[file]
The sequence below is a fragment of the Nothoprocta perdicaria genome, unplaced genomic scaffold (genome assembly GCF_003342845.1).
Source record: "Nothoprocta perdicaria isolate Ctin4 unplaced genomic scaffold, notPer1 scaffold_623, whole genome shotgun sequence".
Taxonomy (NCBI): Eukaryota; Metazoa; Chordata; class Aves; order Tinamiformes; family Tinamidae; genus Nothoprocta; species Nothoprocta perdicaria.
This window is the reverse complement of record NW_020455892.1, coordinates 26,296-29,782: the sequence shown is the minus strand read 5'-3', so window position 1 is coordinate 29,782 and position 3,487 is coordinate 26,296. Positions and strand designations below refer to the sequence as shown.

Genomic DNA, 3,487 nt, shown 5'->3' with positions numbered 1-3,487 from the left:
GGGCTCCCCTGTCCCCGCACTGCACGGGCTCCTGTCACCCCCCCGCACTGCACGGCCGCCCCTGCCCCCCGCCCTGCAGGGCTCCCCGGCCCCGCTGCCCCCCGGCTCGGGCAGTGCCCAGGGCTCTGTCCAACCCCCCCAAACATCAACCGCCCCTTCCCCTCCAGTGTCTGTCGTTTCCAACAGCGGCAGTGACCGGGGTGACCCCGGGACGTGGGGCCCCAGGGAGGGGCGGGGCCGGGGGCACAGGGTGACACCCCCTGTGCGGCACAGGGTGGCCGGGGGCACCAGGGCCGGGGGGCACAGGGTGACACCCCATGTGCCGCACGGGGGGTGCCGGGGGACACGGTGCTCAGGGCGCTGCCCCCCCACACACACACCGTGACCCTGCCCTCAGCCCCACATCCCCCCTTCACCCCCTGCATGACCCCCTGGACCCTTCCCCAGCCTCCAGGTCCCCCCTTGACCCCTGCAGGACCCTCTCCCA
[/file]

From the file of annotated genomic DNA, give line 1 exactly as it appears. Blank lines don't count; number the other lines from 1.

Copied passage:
The sequence below is a fragment of the Nothoprocta perdicaria genome, unplaced genomic scaffold (genome assembly GCF_003342845.1).